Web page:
Chester Bennington’s mother leads tributes and shares their final photo to mark Linkin Park frontman’s birthday

"Chester would want you to celebrate his birthday"

Friends and family of Chester Bennington paid tribute to the late Linkin Park frontman yesterday (March 20) to mark his birthday.

Yesterday would have been the frontman’s 43rd birthday. He tragically took his own life in July 2017. Writing to her followers on Twitter, Chester’s mother Susan Eubanks called on his fans and loved ones to ‘celebrate’ his life.

“It has been a very long time since I posted anything but in light of my son’s birthday I just want to tell you all that I am OK and miss my boy so very much!,” she wrote on Twitter. “Hoping you are all well and I love you all! Chester would want us to celebrate his birthday!”

Sharing their final photo together, she continued: “The last time I saw my beautiful boy! Happy Birthday to the best thing that ever arrived on the first day of spring! I love you and miss you so much!”

Meanwhile his widow Talinda, who has since been battling to raise awareness for mental health and helped to launch 320 Changes Direction campaign, also honoured the singer.

“Happy birthday! You made the world brighter from the moment you were born,” she added. “You gave me the world with your love and children. For that,I can never repay you. I pray you are dancing in Heaven. The kids and I are privately celebrating you today by doing your favourite family activities.”

The band and Mike Shinoda also shared touching tributes.

Speaking on Chester’s birthday last year, Talinda called for people to be more open and accepting about depression.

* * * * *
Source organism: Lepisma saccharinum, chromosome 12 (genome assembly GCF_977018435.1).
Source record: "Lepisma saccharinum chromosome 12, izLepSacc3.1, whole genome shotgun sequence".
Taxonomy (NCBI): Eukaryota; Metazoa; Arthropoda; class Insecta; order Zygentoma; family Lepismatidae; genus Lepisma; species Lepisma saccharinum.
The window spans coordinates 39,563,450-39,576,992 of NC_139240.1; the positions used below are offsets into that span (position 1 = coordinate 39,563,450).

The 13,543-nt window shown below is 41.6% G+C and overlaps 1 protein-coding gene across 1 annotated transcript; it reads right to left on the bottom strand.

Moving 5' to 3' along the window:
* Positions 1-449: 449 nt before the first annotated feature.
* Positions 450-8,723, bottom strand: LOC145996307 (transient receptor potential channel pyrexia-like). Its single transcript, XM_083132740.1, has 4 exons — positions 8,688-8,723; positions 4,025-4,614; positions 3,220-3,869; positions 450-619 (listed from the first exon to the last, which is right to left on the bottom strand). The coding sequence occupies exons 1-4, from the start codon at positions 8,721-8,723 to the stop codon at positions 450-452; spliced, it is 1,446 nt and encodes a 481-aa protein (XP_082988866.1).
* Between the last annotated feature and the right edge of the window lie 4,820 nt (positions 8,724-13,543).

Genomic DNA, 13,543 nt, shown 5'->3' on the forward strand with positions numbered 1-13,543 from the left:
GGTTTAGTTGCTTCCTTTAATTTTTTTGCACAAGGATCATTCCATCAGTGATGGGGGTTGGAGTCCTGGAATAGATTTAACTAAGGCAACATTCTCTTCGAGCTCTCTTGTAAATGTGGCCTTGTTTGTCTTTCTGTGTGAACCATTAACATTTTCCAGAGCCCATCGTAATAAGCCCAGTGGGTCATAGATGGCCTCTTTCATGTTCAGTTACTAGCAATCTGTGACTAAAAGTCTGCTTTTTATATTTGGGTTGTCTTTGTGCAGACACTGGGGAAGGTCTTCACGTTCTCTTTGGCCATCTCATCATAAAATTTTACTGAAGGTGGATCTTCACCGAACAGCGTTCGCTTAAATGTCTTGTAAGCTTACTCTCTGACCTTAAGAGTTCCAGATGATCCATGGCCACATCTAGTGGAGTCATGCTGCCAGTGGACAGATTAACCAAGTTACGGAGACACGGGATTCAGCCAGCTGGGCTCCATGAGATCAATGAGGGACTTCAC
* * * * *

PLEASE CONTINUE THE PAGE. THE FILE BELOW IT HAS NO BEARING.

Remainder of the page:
“The passing of my husband cannot be in vain,” she said. “His passing was a catalyst for opening up dialogue with respect to emotional and mental health. Throughout his life, he saved countless lives with his music and philanthropy. And through his death, he continues to save lives by spotlighting the urgent need for a change in our mental health culture.

“It’s up to us to change the way we think of mental health, to acknowledge that everyone has their own mental health to care for, and to end stigma and shame when we need to seek help for it.”

Mike Shinoda echoed her sentiments in an interview with NME last year. 

“When you wake up in the morning, you might check in on your physical health but then also check in on your mental health,” he said. “You might go ‘oh, I wasn’t even thinking about it, but now that I’m asking myself how I’m doing, I’m realising that I’m feeling pretty down. I just woke up feeling this way. I don’t know what it is yet, I’ll get to the bottom of it I hope’.

He added: “All of those things are completely OK, you just have to be aware. Talking about it helps make you aware. These things can feel scary and big, but talking about it doesn’t make it feel scary or big any more.”

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